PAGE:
The Greatest Negotiator
You’ve Never Heard Of
by/Jan 13, 2024/in, , , ,
There are some incredible negotiators in our past. Gandhi comes to mind, and if you ask Google Nelson Mandela is the name that comes up as the greatest in history. More recently there is a fellow who negotiates for the most important catastrophes in our world. One guy, multiple tragedies over the years, and he’s still the one who negotiates with families about a payout.
Inspired by the podcast Who Decides What a Life is Worth? This got me thinking about negotiation and the hardest things we have to negotiate for. Who would be the greatest negotiator ever?
I mean, there’s Victor Lustig, the man who sold the Eiffel Tower twice! He must have been one hell of a negotiator.
Kenneth Feinberg might be the greatest negotiator in history. He’s the subject of the Freakonomics podcast Who decides what a life is worth? After he negotiated the payouts to the families after the 9/11 tragedy. Think about the trust put into this one individual. Think about what’s weighing on his shoulders when making those decisions. This is why that podcast is a fascinating listen, you hear from Feinberg what he thinks about when he’s in these once-in-a-lifetime negotiations.
But that’s the thing, it isn’t once in a lifetime. Kenneth has negotiated with the Agent Orange victims in Vietnam, the victims of the Aurora movie theatre shooting in Colorado, the Boston Marathon Bombing victims, the Sandy Hook Elementary School victims, the Pulse Nightclub in Orlando victims, and the victims of the country-music festival near the Mandalay Bay in Las Vegas. This guy negotiates with people after the most horrific acts.
Listen to the podcast, you may learn a thing or two.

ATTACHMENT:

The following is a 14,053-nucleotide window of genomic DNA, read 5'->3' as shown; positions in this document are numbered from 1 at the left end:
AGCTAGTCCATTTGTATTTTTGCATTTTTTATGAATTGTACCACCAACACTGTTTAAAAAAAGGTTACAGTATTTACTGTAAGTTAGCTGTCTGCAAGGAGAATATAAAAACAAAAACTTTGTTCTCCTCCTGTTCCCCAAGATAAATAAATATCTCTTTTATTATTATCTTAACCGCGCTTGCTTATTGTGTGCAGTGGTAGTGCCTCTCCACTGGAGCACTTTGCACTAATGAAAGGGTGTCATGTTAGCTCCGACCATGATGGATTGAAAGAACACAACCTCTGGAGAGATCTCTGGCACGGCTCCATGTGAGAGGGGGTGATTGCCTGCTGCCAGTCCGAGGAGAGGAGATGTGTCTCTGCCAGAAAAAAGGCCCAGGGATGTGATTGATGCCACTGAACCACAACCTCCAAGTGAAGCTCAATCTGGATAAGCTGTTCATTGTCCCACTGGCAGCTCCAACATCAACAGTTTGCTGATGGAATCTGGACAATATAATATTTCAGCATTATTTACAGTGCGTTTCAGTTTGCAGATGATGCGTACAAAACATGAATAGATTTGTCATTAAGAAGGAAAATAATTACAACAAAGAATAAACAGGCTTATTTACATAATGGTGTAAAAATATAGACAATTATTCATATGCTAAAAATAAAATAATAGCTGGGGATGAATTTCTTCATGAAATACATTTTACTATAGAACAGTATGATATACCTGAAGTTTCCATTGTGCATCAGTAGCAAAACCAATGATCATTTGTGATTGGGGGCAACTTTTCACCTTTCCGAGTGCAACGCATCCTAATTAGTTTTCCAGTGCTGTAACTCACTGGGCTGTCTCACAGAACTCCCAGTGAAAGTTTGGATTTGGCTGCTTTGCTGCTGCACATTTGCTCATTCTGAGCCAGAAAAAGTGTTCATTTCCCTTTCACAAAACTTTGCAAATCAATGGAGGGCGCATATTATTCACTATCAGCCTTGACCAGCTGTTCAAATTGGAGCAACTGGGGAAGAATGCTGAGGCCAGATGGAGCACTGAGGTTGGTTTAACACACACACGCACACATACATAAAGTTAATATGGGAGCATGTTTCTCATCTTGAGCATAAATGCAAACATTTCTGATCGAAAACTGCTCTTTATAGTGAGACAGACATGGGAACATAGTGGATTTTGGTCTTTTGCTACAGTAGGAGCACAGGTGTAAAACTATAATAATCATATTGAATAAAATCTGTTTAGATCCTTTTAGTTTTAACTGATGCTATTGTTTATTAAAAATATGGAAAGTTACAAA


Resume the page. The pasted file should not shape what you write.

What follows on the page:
The book Never Split the Difference is a great starting point. Life is a negotiation. You’re either getting the sale, or you’re being sold why you won’t be getting the sale. It’s all a negotiation.
Confession. I hate negotiating. The idea of trying to out-smart someone so I could reign supreme just doesn’t make me happy. I want to be happy AND have the person I’m negotiating with be happy. The Richard Branson win-win-win strategy, where you try to do things that create value for everyone involved. I can get behind that.
But what if you’re nice? What if you loathe bartering with people? The idea of swindling someone down on their price just seemed so foreign to me, until I went to Mexico for the first time. Turns out, other places in the world expect you to negotiate. If you take the first price someone gives you in a street market then you’re the sucker.
I’ve learned to barter with people but I’m pretty much a pushover. Reading Never Split The Difference helped me. Negotiating isn’t about you, it’s about the greater good of who you’re negotiating on behalf of.
You don’t have to love negotiating but you can learn not to hate it. Trying to get a deal doesn’t make you a bad person. Make it a game, and have fun with it.